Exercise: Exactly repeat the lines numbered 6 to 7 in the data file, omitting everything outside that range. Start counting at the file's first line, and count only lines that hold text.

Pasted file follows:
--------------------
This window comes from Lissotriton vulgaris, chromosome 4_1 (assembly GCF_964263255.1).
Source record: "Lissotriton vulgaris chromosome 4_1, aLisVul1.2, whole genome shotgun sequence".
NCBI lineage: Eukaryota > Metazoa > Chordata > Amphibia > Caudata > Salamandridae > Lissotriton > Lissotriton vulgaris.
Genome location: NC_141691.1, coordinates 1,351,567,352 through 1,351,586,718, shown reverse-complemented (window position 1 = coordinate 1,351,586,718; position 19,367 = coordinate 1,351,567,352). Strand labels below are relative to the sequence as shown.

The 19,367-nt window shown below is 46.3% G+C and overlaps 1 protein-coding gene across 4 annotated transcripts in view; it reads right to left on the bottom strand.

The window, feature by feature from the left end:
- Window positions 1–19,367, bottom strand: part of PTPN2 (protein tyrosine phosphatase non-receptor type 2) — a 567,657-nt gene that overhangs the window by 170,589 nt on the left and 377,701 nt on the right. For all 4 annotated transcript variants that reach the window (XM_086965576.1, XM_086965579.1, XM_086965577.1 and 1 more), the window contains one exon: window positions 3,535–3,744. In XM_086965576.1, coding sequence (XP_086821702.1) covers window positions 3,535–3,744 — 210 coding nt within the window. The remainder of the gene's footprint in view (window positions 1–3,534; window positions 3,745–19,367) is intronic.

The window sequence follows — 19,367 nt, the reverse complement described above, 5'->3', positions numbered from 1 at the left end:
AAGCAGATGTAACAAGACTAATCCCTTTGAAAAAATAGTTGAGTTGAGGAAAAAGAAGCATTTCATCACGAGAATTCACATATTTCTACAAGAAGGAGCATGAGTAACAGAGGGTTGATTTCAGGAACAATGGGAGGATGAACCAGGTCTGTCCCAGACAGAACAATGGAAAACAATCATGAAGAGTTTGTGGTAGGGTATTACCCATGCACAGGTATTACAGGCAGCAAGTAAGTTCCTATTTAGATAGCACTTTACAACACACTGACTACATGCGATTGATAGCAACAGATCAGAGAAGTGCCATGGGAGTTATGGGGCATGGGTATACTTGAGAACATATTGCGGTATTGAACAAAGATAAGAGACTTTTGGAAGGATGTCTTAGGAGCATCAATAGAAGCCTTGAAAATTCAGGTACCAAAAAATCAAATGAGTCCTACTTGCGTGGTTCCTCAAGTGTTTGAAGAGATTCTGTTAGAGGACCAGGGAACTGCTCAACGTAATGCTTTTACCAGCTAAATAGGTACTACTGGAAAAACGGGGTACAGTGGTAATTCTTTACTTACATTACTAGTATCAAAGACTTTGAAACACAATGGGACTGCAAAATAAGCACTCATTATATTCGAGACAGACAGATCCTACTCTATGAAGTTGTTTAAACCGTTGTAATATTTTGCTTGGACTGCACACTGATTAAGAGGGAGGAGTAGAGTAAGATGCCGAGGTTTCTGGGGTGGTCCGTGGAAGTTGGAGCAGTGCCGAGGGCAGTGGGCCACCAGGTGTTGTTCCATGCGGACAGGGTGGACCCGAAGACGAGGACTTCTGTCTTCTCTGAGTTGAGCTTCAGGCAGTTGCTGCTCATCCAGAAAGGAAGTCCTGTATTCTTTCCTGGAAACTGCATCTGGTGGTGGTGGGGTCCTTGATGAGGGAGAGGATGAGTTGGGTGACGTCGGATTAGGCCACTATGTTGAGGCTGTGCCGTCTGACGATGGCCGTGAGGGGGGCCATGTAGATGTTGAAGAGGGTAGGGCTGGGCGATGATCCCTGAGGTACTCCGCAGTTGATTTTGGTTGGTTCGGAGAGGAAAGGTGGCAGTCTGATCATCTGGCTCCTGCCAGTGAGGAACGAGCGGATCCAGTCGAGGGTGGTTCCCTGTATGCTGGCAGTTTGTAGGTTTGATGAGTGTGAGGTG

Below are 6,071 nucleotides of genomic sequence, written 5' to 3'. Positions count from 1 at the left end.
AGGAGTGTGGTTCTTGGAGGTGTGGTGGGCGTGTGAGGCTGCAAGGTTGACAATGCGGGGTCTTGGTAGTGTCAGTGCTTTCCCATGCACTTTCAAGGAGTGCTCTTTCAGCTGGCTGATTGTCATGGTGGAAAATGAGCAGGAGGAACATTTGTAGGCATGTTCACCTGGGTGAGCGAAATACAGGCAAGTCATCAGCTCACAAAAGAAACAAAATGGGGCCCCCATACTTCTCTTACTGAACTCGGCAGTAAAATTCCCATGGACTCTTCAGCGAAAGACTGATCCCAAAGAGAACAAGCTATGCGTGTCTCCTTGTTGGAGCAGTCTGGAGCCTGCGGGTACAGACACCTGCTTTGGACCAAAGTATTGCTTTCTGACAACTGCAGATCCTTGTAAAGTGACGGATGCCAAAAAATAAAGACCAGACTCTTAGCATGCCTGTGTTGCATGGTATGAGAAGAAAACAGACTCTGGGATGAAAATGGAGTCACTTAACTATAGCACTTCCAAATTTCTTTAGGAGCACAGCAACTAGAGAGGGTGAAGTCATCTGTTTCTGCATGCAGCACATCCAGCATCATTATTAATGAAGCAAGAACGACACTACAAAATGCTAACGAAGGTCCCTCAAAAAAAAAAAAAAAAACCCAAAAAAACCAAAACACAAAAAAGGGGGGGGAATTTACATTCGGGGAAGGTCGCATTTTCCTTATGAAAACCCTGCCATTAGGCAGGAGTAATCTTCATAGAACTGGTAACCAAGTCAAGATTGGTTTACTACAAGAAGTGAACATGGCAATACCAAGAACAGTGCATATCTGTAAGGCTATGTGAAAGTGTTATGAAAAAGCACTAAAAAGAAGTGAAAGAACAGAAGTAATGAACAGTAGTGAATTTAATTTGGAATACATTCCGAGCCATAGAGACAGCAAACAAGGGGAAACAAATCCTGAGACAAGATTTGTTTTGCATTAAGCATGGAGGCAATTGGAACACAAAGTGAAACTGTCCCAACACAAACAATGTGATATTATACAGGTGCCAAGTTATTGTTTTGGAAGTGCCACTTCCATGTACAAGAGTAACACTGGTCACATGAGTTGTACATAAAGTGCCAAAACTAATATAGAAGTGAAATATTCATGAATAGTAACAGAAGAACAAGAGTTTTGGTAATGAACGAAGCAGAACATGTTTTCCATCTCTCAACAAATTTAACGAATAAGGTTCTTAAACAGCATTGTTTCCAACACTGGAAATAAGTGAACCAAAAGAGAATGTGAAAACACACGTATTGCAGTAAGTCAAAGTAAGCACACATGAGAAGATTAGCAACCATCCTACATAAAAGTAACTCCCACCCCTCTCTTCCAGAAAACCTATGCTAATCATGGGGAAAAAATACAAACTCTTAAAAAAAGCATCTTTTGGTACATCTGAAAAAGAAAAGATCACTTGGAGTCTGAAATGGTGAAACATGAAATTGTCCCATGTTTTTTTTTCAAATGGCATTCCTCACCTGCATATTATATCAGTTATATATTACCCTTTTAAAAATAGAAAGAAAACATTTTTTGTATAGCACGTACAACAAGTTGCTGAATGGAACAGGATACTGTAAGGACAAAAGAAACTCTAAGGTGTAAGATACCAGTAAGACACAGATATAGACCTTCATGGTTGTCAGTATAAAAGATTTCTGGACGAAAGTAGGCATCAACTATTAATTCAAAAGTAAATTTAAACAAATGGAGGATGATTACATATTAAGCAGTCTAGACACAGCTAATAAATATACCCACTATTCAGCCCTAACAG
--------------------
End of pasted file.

The window, feature by feature from the left end:
- Window positions 1–19,367, bottom strand: part of PTPN2 (protein tyrosine phosphatase non-receptor type 2) — a 567,657-nt gene that overhangs the window by 170,589 nt on the left and 377,701 nt on the right. For all 4 annotated transcript variants that reach the window (XM_086965576.1, XM_086965579.1, XM_086965577.1 and 1 more), the window contains one exon: window positions 3,535–3,744. In XM_086965576.1, coding sequence (XP_086821702.1) covers window positions 3,535–3,744 — 210 coding nt within the window. The remainder of the gene's footprint in view (window positions 1–3,534; window positions 3,745–19,367) is intronic.